February 13, 2017

The American Association of Cosmetology Schools filed a lawsuit against the U.S. Department of Education Friday over its gainful employment rule. The organization, which represents about 750 institutions, is seeking relief from the regulations.

The organization argues that gainful employment undercounts cosmetology graduates' income because many self-employed workers rely on gratuities and are paid in cash. Many cosmetologists simply underreport their incomes, according to the organization.

"A provision that is supposed to protect our students, in fact, hurts them badly," said Adam Nelson, executive director of AACS, in a news release. "We are proud that our graduates, many of whom were the first in their families to attend any kind of post-high school education, are quite often joining the middle class, establishing themselves in new beauty businesses and raising families and supporting themselves at a very good income level over long-lasting careers."

Direct link to article: https://www.insidehighered.com/quicktakes/2017/02/13/cosmetology-group-sues-education-department

CECU: Career Education Addresses Shortage of Physical Therapy Assistants

February 3, 2017 - Washington, DC - This month the Bureau of Labor Statistics (BLS) reported that 7.6 million Americans are unemployed, while at the same time 5.5 million jobs remain unfilled in America. This gap in labor exists because employers demand job-ready employees and millions of prospective employees are simply not able to bridge the skills gap without appropriate career education and training. One such career is the expected shortage of physical therapist assistants where 51,400 additional professionals are needed by 2024. 
This is projected to be a very high-growth profession: the BLS estimates a much faster than average growth rate of 40% over the next decade. This is likely due in large part to health concerns affecting the aging population of baby-boomers, reports BLS. The larger population as well is expected to seek out physical therapy services, both due to activity-related injuries and diseases such as obesity, a disease affecting 36.5% of U.S. adults according to the Centers for Disease Control and Prevention.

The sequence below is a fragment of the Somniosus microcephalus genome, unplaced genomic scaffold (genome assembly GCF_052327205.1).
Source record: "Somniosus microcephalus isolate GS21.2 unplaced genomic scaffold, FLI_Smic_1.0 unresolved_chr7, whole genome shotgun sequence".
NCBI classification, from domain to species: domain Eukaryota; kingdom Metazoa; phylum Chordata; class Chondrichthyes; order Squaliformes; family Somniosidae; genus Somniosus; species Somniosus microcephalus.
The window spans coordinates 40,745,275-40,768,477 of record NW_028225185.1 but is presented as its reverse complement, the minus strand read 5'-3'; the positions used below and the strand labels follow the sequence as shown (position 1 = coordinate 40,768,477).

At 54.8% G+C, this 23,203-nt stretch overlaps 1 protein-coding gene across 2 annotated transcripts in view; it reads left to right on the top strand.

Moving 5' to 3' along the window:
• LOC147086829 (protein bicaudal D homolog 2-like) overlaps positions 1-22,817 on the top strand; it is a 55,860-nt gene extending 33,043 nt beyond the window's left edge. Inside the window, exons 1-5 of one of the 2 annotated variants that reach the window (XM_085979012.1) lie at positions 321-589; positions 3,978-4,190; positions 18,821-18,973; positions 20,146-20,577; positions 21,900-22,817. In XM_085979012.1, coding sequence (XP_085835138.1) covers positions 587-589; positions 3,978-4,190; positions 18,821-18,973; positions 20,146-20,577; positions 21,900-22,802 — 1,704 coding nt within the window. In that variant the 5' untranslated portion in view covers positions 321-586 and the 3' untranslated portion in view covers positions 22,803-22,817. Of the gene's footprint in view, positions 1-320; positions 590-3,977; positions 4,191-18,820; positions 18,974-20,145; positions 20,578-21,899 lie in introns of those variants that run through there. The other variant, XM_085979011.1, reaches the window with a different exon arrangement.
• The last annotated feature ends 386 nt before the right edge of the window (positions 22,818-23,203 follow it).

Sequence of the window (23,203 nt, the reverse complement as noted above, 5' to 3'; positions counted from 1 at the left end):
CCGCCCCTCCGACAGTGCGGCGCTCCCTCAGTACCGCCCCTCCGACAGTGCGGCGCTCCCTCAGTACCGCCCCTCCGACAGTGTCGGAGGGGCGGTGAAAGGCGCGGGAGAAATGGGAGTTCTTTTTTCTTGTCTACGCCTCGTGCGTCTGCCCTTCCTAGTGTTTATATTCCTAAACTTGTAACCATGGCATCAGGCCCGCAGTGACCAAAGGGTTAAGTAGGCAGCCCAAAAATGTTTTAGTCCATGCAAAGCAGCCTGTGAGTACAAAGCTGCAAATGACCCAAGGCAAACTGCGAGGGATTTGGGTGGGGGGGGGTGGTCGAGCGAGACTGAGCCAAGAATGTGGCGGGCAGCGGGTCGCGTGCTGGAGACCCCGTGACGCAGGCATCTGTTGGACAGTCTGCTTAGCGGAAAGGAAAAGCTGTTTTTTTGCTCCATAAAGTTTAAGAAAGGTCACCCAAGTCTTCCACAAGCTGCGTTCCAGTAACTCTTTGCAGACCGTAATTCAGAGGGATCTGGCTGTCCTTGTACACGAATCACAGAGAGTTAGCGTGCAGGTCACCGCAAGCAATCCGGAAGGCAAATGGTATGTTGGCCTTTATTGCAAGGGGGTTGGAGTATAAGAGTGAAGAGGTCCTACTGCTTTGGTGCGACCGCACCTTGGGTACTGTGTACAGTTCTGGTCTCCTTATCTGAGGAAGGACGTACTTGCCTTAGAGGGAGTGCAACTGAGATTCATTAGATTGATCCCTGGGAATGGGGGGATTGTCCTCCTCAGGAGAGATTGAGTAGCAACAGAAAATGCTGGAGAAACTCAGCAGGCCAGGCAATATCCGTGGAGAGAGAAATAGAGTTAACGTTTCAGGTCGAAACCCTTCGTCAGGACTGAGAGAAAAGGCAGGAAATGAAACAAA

Career Education Colleges and Universities (CECU)’s Campaign to Create 5 Million Career Professionals, supported by research from the U.S. Department of Education’s IPEDS database, shows the impact postsecondary career education colleges and universities have in providing trained physical therapist assistants. From 2011-2015, the sector graduated 7,283 students with the academic credentials needed for a career as a physical therapist assistant, and is projected to produce more than 25,000 graduates in the next decade – approximately one-half of those needed.

Physical therapist assistants work with patients under the direction of a physical therapist. Physical therapist assistants administer various treatments and exercises to help alleviate patients’ symptoms, and report on the progress of patients to the physical therapist.  BLS shows a high median annual salary of about $55,000 for physical therapist assistants, higher than both the median salary for healthcare support occupations and the median salary for all occupations.

“Physical therapist assistants are a crucial part of delivering quality care to patients and helping both adults and children recover from injuries or disease,” said Stephen South, president of South College. “By studying to become a physical therapist assistant, students are preparing for a rewarding career working to improve people's lives.”

“The projections show that this is an excellent time to prepare for and enter the field of physical therapy. Professionals in this field earn good wages and have stable jobs,” said Steve Gunderson, president and CEO of CECU. “Our institutions provide well-trained professionals to fill the rapidly increasing demand.”

About Shortage of Skills
Each month CECU will profile America’s “Shortage of Skills” (SOS) in one key industry. We will examine industries that are critical to America’s economic advancement and explain how a well-educated and well-trained workforce can address these issues. See previous SOS releases here.

About Career Education Colleges and Universities (CECU)
Career Education Colleges and Universities (CECU) is a membership organization of accredited institutions of higher education that provide postsecondary education with a career focus. CECU’s work supports thousands of campuses that education millions of students.  

Inside Higher Ed: 200 Colleges to Appeal Gainful Employment Ratings

February 1, 2017
More than 200 colleges have given the U.S. Department of Education notice that they will appeal gainful employment ratings that found their programs to be failing or close to failing. The colleges filed a required notice of intent to appeal within 14 days of the release of ratings for 536 individual programs, according to data posted by the Office of Federal Student Aid Monday.

Institutions appearing on the list include Vatterott College, Kaplan University and Full Sail University.

Ratings released by the department last month showed that nearly a tenth of vocational programs evaluated -- mostly at for-profit institutions -- failed to meet new criteria measuring whether graduates were able to repay their student loan debt. That puts those programs at risk of being cut off from access to Title IV federal aid.

The gainful employment rule was heavily criticized by Republicans in Congress, and GOP leaders have listed it among a number of Obama administration regulations they plan to eliminate or scale back.

Direct link to article: https://www.insidehighered.com/quicktakes/2017/02/01/200-colleges-appeal-gainful-employment-ratings